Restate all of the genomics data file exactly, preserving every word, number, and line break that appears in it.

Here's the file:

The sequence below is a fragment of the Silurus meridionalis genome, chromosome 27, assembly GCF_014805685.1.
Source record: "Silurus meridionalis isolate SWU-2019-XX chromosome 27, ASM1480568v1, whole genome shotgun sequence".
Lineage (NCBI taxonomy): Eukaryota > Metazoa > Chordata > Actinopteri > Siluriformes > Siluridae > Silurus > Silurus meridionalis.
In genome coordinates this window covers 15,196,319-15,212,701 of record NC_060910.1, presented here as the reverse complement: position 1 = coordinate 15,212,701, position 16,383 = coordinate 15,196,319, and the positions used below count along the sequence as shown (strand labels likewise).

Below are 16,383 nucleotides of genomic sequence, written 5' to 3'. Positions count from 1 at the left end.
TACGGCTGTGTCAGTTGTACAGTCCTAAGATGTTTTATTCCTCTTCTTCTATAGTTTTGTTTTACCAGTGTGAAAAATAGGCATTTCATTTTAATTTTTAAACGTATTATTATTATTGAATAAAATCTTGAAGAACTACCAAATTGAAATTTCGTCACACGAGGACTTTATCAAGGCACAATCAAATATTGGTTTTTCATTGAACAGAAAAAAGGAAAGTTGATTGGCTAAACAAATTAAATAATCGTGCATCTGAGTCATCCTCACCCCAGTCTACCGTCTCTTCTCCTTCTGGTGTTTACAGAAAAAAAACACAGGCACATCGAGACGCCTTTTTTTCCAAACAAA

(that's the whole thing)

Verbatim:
The sequence below is a fragment of the Silurus meridionalis genome, chromosome 27, assembly GCF_014805685.1.
Source record: "Silurus meridionalis isolate SWU-2019-XX chromosome 27, ASM1480568v1, whole genome shotgun sequence".
Lineage (NCBI taxonomy): Eukaryota > Metazoa > Chordata > Actinopteri > Siluriformes > Siluridae > Silurus > Silurus meridionalis.
In genome coordinates this window covers 15,196,319-15,212,701 of record NC_060910.1, presented here as the reverse complement: position 1 = coordinate 15,212,701, position 16,383 = coordinate 15,196,319, and the positions used below count along the sequence as shown (strand labels likewise).

Below are 16,383 nucleotides of genomic sequence, written 5' to 3'. Positions count from 1 at the left end.
TACGGCTGTGTCAGTTGTACAGTCCTAAGATGTTTTATTCCTCTTCTTCTATAGTTTTGTTTTACCAGTGTGAAAAATAGGCATTTCATTTTAATTTTTAAACGTATTATTATTATTGAATAAAATCTTGAAGAACTACCAAATTGAAATTTCGTCACACGAGGACTTTATCAAGGCACAATCAAATATTGGTTTTTCATTGAACAGAAAAAAGGAAAGTTGATTGGCTAAACAAATTAAATAATCGTGCATCTGAGTCATCCTCACCCCAGTCTACCGTCTCTTCTCCTTCTGGTGTTTACAGAAAAAAAACACAGGCACATCGAGACGCCTTTTTTTCCAAACAAA